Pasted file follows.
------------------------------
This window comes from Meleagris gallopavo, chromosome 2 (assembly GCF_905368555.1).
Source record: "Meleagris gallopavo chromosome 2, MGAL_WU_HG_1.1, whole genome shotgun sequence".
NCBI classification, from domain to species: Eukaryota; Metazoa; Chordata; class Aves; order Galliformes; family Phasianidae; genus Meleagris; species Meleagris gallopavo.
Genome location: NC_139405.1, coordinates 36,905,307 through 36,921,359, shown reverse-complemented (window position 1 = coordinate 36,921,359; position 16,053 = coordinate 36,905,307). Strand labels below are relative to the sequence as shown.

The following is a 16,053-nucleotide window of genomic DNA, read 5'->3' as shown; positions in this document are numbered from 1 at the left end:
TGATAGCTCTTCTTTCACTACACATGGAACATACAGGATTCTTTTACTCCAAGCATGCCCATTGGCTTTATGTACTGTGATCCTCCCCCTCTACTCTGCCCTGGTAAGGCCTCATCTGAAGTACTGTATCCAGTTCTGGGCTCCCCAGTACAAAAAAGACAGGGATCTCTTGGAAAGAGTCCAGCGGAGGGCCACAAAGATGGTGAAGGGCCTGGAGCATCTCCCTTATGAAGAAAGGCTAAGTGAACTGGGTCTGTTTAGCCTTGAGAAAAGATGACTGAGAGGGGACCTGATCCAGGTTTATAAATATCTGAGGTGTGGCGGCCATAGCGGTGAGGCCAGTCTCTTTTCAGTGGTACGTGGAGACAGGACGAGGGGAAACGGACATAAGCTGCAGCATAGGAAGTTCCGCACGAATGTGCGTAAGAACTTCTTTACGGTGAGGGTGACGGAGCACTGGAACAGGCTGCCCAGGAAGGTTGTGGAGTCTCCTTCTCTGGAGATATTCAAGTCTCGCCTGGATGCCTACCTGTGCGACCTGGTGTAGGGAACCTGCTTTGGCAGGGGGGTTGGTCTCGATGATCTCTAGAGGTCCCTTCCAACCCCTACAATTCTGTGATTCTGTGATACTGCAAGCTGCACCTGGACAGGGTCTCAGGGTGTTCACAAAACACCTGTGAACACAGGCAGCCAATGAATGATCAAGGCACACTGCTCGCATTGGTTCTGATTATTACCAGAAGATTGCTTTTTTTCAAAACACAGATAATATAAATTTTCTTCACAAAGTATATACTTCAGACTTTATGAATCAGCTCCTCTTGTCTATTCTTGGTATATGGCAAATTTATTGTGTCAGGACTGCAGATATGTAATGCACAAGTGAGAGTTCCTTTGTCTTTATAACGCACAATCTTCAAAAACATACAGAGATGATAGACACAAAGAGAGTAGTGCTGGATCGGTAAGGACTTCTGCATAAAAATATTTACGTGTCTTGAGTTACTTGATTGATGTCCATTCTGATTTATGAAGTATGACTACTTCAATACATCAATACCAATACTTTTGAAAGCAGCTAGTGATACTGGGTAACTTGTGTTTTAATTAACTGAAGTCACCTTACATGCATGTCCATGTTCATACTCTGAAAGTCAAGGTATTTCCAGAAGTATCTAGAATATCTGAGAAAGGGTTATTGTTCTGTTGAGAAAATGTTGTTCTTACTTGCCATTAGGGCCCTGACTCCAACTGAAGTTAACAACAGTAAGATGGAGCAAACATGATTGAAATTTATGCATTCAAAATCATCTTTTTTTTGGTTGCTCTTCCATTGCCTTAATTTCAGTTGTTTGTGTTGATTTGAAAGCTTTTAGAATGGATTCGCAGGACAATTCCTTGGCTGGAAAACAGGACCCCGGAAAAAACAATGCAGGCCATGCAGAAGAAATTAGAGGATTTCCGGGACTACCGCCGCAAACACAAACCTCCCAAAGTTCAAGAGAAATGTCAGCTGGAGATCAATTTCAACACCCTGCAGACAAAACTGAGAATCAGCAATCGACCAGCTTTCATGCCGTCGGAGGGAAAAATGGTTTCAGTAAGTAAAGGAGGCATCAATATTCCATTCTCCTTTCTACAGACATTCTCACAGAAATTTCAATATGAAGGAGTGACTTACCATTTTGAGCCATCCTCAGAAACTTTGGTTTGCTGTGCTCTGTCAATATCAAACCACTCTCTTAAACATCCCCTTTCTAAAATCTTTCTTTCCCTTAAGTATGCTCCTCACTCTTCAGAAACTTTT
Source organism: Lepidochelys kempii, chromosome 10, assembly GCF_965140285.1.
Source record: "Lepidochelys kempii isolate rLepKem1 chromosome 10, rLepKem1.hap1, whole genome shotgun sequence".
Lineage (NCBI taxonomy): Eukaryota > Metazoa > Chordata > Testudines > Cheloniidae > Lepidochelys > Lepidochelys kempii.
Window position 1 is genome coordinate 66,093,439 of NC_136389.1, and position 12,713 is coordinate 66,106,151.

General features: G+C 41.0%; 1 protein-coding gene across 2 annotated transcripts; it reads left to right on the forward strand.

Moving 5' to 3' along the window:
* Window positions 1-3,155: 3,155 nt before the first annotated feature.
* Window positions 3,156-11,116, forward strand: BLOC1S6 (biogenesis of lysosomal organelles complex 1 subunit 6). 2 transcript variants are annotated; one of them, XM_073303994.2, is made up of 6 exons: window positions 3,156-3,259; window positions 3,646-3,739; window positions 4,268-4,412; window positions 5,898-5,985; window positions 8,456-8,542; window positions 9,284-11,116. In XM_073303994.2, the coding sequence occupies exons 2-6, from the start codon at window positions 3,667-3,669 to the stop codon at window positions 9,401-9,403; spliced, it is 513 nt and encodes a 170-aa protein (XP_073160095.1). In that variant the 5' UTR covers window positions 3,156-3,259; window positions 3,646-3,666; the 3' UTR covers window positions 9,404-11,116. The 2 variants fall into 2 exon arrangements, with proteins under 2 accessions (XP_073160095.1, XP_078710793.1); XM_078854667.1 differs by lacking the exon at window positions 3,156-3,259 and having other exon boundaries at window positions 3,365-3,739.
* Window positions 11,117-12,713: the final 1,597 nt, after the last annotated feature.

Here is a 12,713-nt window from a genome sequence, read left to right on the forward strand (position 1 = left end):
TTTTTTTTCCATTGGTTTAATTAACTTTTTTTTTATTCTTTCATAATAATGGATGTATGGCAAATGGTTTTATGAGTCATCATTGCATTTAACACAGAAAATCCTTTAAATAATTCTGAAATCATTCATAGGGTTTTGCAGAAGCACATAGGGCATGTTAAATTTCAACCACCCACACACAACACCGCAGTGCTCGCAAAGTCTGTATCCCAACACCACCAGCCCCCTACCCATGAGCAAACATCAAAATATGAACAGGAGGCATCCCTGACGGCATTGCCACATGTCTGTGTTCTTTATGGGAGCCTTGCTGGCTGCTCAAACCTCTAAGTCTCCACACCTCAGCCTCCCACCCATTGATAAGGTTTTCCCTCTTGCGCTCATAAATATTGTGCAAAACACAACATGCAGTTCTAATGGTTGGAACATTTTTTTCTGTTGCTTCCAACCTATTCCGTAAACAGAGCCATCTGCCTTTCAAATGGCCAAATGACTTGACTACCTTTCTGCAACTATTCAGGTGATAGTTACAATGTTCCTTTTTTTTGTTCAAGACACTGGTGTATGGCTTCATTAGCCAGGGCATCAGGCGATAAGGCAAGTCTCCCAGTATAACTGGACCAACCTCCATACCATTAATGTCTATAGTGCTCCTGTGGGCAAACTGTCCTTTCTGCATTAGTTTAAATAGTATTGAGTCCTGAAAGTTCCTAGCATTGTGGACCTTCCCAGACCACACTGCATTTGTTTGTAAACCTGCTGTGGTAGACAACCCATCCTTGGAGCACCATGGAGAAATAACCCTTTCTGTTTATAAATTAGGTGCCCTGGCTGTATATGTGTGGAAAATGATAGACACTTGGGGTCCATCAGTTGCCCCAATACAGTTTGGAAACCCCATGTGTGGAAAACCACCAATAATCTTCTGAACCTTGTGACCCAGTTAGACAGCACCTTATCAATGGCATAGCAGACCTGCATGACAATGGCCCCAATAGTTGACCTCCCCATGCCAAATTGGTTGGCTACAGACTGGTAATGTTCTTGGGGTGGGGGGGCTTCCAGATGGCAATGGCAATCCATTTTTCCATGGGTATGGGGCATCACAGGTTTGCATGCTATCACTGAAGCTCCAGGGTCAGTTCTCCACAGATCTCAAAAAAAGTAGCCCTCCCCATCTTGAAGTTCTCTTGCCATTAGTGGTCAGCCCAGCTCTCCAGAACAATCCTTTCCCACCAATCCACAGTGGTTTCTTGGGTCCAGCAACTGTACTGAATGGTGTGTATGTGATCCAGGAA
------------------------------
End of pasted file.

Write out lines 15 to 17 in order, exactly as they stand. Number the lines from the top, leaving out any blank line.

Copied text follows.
* Window positions 11,117-12,713: the final 1,597 nt, after the last annotated feature.

Here is a 12,713-nt window from a genome sequence, read left to right on the forward strand (position 1 = left end):
TTTTTTTTCCATTGGTTTAATTAACTTTTTTTTTATTCTTTCATAATAATGGATGTATGGCAAATGGTTTTATGAGTCATCATTGCATTTAACACAGAAAATCCTTTAAATAATTCTGAAATCATTCATAGGGTTTTGCAGAAGCACATAGGGCATGTTAAATTTCAACCACCCACACACAACACCGCAGTGCTCGCAAAGTCTGTATCCCAACACCACCAGCCCCCTACCCATGAGCAAACATCAAAATATGAACAGGAGGCATCCCTGACGGCATTGCCACATGTCTGTGTTCTTTATGGGAGCCTTGCTGGCTGCTCAAACCTCTAAGTCTCCACACCTCAGCCTCCCACCCATTGATAAGGTTTTCCCTCTTGCGCTCATAAATATTGTGCAAAACACAACATGCAGTTCTAATGGTTGGAACATTTTTTTCTGTTGCTTCCAACCTATTCCGTAAACAGAGCCATCTGCCTTTCAAATGGCCAAATGACTTGACTACCTTTCTGCAACTATTCAGGTGATAGTTACAATGTTCCTTTTTTTTGTTCAAGACACTGGTGTATGGCTTCATTAGCCAGGGCATCAGGCGATAAGGCAAGTCTCCCAGTATAACTGGACCAACCTCCATACCATTAATGTCTATAGTGCTCCTGTGGGCAAACTGTCCTTTCTGCATTAGTTTAAATAGTATTGAGTCCTGAAAGTTCCTAGCATTGTGGACCTTCCCAGACCACACTGCATTTGTTTGTAAACCTGCTGTGGTAGACAACCCATCCTTGGAGCACCATGGAGAAATAACCCTTTCTGTTTATAAATTAGGTGCCCTGGCTGTATATGTGTGGAAAATGATAGACACTTGGGGTCCATCAGTTGCCCCAATACAGTTTGGAAACCCCATGTGTGGAAAACCACCAATAATCTTCTGAACCTTGTGACCCAGTTAGACAGCACCTTATCAATGGCATAGCAGACCTGCATGACAATGGCCCCAATAGTTGACCTCCCCATGCCAAATTGGTTGGCTACAGACTGGTAATGTTCTTGGGGTGGGGGGGCTTCCAGATGGCAATGGCAATCCATTTTTCCATGGGTATGGGGCATCACAGGTTTGCATGCTATCACTGAAGCTCCAGGGTCAGTTCTCCACAGATCTCAAAAAAAGTAGCCCTCCCCATCTTGAAGTTCTCTTGCCATTAGTGGTCAGCCCAGCTCTCCAGAACAATCCTTTCCCACCAATCCACAGTGGTTTCTTGGGTCCAGCAACTGTACTGAATGGTGTGTATGTGATCCAGGAA